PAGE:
By Rebecca Camber
Last updated at 5:42 PM on 2nd February 2011
Accused: Rajib Karim is facing charges under the Terrorism Act 2006
An Islamic extremist landed a job as a British Airways computer expert with the aim of blowing up a plane bound for America, a court heard.
Rajib Karim, 31, is accused of plotting with terror mastermind Anwar al-Awlaki to commit a ‘spectacular’ atrocity that would lead to ‘widespread loss of life’.
Desperate for martyrdom, the Bangladesh-born fanatic volunteered to train as cabin crew in the hope of blowing up aircraft, it was alleged.
The software engineer is also said to have planned to hijack BA computer systems to ground flights, causing chaos for millions of passengers.
Karim had already begun to build a terror cell in Britain, recruiting a baggage handler from Heathrow Airport and a security guard, it was claimed.
Woolwich Crown Court heard that in the final encrypted email he sent to al-Awlaki before his arrest last February, Karim said he would speak to his brothers ‘to find out the possibilities of shipping a package to a U.S.-bound plane’.
Yesterday the jury was told that Karim acted as a terrorist mole for American-born al-Awlaki – the commander of the Yemen-based Al Qaeda in the Arabian Peninsula – passing him crucial information on the airline’s computer and security systems.
Rajib Karim is accused of sharing details of his British Airways contacts with a radical cleric (file pic)
The zealot came to Britain in December 2006 with his British wife, Zijarin Raja, to seek cancer treatment on the NHS for his baby son, now five. It later transpired the boy did not have the disease and he has now recovered.
But Jonathan Laidlaw QC, prosecuting, said that from his arrival Karim was ‘entirely committed to an extreme Jihadist and religious cause’.
‘Karim believes that terrorism, including the murder of civilians, is permissible to establish, as he views it, a true Islamic state’
‘He believes that terrorism, including the murder of civilians, is permissible to establish, as he views it, a true Islamic state,’ Mr Laidlaw said. ‘Karim was anxious to carry out such an act and he was determined to seek martyrdom.’
Karim had been given indefinite leave to remain in the UK in January 2009, and just a month before had completed an application form for naturalisation as a British citizen.
But the court heard that when he first travelled from Bangladesh to the UK it was to see if the country ‘could be exploited for terrorist purposes’.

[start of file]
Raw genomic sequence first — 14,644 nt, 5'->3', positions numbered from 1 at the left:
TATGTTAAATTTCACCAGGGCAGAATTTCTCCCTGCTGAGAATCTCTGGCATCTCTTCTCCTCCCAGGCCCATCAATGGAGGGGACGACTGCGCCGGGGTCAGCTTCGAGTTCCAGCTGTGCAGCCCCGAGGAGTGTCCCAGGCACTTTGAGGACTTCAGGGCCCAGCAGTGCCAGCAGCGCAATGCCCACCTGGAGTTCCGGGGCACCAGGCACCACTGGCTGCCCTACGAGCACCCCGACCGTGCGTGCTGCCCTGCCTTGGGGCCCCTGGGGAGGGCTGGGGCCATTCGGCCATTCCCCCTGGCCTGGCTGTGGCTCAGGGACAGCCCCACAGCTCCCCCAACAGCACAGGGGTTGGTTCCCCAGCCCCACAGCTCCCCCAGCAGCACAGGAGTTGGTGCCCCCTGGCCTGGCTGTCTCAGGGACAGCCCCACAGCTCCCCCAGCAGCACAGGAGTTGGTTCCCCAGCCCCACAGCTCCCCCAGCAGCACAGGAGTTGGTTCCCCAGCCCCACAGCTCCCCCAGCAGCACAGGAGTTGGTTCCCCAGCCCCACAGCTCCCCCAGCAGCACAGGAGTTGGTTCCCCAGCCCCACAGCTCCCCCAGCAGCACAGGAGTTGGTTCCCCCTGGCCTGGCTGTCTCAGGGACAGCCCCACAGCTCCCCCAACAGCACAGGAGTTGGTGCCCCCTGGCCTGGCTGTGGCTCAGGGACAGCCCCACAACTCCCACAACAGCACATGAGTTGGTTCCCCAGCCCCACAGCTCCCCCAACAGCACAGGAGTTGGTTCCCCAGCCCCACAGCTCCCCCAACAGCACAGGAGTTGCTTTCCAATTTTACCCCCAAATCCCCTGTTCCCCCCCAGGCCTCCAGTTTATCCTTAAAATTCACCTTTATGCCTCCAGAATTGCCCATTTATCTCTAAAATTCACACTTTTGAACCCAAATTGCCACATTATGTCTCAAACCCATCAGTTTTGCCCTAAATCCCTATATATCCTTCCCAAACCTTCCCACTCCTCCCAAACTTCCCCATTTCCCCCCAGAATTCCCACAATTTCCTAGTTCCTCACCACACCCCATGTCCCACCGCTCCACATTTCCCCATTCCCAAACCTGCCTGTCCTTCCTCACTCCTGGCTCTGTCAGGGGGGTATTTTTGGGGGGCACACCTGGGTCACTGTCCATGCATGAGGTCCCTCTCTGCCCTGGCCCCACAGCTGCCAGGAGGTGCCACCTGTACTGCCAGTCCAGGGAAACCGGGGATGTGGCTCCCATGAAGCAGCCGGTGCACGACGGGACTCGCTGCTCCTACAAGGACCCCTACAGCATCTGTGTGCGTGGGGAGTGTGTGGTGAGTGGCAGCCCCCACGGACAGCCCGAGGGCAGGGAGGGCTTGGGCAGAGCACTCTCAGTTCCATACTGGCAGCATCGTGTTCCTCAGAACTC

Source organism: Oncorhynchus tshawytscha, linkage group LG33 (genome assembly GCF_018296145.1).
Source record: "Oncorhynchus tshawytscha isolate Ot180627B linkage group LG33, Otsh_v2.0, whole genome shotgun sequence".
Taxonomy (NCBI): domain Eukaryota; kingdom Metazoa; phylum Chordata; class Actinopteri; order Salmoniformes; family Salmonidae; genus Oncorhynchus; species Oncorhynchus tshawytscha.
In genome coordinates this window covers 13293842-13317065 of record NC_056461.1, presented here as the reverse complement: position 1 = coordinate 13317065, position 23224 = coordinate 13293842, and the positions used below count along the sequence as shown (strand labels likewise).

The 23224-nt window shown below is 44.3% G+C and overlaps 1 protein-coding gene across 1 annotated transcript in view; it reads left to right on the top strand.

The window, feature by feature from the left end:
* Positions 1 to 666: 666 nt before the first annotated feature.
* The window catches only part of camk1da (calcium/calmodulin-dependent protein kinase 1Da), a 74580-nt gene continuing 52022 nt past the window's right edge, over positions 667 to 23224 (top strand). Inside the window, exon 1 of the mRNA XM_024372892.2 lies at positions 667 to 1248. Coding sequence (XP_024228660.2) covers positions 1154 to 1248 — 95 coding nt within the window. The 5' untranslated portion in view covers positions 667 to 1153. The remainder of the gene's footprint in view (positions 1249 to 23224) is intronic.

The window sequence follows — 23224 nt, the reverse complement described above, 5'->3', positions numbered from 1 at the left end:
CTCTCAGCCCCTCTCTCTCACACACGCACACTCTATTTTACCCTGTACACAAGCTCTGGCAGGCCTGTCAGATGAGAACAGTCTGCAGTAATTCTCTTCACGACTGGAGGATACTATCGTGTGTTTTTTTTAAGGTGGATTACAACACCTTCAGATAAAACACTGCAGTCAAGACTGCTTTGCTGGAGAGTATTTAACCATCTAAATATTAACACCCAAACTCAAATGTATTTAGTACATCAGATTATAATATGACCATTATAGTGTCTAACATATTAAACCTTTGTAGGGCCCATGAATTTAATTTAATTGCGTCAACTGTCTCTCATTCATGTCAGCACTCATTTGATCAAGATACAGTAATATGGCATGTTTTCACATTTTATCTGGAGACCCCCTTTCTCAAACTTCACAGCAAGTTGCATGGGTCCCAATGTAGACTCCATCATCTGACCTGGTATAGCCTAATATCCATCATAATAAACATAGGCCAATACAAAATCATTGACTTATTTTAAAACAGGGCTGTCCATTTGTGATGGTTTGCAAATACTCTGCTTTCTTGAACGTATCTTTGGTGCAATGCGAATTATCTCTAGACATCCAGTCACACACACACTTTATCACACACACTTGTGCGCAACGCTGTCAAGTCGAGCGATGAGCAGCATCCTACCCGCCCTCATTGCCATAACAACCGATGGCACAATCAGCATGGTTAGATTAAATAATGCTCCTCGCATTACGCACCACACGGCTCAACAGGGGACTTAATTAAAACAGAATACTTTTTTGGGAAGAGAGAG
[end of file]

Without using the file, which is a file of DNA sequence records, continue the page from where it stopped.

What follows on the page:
In one email, recovered by police, he said: ‘From the moment I entered this country my niyah (purpose) was to do something for the deen (faith), it was not to make a living here and start enjoying life.’
However, he settled in at work and bided his time, Mr Laidlaw told the court, joining a gym and playing football. ‘It was as far as anybody could tell a perfectly ordinary life he was living,’ he said.
Karim, already a fund-raiser for the Al Qaeda-linked terror organisation Jamaat-ul Mujahideen Bangladesh (JMB), began plotting with al-Awlaki after being introduced by his younger brother, Tehzeeb, also a member of the JMB.
The father of one signed up to BA’s graduate training programme in Newcastle in 2007, becoming a software engineer in ‘as good a job as could be obtained’ for terrorist purposes,
His pass gave him ‘unsupervised access’ to BA computers running its website, email, crew roster, engineering systems, HR and finances.
In late 2009, Karim became depressed that he had failed to achieve an attack and offered to wage war in Afghanistan.
But al-Awlaki said he should remain in position, from where he ‘might be able to provide us with critical information’.
Karim responded saying he had ‘knowledge of key people in BA’ as well as key computer hardware locations.
Following strike action by cabin crew in 2009, BA sought volunteers from its ground staff to train as cabin crew.
Karim completed an application form for a customer support role – he did not have enough service for cabin crew duty – two weeks before his arrest.
He has admitted several charges including fund-raising for terrorism, but denies four counts of engaging in the preparation of terrorist acts.
The trial continues.